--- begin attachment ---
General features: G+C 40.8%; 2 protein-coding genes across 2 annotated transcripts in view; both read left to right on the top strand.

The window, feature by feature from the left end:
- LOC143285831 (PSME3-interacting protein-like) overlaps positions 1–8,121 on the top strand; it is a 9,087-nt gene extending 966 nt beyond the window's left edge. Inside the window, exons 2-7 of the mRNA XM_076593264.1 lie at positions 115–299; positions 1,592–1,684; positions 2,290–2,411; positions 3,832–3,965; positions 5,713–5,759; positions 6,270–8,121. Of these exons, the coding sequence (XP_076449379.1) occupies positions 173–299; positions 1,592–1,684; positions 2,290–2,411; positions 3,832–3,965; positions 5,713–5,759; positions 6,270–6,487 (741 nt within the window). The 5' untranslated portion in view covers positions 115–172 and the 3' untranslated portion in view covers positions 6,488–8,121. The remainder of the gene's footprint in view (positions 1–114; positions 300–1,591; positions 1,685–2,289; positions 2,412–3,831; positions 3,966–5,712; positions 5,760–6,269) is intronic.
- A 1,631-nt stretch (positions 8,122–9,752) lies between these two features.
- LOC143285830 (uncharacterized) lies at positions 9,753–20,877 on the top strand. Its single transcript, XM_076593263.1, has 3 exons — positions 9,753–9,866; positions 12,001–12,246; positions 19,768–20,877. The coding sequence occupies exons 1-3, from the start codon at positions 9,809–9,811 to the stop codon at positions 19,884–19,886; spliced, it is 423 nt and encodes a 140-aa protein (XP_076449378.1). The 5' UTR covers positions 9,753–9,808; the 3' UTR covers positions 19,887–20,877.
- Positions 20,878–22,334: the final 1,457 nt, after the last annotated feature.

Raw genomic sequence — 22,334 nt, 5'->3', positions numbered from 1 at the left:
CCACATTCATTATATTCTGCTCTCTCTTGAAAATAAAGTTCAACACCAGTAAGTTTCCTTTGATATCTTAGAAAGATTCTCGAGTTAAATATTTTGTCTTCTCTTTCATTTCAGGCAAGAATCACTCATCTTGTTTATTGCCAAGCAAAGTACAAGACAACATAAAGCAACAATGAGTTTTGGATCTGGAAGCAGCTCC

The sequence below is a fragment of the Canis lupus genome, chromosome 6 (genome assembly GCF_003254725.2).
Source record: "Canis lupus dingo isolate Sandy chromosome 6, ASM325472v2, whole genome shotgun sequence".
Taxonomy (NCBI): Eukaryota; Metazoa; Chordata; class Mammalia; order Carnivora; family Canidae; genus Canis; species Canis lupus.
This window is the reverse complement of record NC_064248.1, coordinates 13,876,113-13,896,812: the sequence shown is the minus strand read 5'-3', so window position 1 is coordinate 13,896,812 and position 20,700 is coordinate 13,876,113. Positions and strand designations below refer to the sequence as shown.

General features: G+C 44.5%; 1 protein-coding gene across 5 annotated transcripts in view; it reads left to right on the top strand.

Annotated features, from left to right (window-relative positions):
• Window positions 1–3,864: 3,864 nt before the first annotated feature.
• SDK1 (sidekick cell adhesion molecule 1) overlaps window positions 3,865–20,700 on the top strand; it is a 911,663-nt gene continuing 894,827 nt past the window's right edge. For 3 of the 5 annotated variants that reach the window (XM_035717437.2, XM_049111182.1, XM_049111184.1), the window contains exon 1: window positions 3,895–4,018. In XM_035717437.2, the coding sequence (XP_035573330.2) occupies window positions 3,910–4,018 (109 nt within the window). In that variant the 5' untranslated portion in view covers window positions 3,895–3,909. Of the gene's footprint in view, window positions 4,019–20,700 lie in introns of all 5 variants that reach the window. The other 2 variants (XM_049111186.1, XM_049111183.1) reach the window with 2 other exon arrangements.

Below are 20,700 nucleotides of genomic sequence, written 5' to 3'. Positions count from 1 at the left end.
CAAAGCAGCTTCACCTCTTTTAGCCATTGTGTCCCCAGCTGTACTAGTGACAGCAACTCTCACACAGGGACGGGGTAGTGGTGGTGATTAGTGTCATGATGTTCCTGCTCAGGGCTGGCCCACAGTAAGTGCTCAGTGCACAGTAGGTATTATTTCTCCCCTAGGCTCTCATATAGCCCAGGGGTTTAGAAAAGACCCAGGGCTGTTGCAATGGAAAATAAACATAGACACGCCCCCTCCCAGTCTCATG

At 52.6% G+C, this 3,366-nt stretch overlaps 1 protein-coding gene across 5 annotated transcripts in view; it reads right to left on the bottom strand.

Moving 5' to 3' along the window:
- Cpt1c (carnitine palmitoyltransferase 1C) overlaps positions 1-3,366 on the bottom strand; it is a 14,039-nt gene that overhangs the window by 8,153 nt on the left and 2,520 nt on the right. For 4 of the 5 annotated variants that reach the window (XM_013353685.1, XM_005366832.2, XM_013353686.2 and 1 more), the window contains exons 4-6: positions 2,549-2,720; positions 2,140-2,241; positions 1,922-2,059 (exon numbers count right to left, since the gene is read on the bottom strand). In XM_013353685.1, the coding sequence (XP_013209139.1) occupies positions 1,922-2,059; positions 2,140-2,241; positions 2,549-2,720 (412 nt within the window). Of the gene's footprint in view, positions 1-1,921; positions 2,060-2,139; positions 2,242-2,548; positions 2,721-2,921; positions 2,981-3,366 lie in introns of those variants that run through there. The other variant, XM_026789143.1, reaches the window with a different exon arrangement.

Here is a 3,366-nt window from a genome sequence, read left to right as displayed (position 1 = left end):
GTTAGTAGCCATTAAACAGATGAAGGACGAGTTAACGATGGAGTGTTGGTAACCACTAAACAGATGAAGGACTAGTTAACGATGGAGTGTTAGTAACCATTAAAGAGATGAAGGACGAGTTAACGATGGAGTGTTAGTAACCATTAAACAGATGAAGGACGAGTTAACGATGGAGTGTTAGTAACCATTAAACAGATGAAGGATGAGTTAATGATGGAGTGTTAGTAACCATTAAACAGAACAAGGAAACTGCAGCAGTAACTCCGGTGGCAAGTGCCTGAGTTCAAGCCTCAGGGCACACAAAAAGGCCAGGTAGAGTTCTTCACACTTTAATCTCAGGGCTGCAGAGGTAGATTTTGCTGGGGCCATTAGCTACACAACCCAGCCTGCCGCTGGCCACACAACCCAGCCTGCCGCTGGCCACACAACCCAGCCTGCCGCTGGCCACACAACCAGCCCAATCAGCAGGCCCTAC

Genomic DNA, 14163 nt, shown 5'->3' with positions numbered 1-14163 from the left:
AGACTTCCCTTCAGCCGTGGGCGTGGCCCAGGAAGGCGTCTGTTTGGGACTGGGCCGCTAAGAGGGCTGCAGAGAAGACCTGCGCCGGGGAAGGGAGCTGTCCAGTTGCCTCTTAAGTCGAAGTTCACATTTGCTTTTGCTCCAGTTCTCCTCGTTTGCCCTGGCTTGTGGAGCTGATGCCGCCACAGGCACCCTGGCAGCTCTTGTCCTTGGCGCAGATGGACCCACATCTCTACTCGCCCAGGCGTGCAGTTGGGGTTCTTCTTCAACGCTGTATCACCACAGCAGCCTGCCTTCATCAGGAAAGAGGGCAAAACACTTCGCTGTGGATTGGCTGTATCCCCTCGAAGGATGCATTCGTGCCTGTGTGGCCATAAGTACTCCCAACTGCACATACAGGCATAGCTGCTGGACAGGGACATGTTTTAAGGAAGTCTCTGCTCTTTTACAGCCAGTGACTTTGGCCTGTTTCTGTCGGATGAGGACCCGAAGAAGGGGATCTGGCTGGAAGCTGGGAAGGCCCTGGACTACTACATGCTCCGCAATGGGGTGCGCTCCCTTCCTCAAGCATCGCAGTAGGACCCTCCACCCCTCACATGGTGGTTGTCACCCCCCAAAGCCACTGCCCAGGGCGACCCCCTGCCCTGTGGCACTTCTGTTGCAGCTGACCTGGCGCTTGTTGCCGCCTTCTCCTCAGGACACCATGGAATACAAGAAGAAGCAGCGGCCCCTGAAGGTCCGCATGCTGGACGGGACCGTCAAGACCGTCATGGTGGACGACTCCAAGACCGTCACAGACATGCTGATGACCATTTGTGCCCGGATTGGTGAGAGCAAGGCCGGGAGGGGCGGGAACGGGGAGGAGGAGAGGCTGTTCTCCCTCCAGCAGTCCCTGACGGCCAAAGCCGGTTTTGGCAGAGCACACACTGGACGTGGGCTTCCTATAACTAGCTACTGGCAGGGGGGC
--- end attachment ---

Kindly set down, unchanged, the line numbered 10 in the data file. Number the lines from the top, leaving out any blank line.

Source record: "Canis lupus dingo isolate Sandy chromosome 6, ASM325472v2, whole genome shotgun sequence".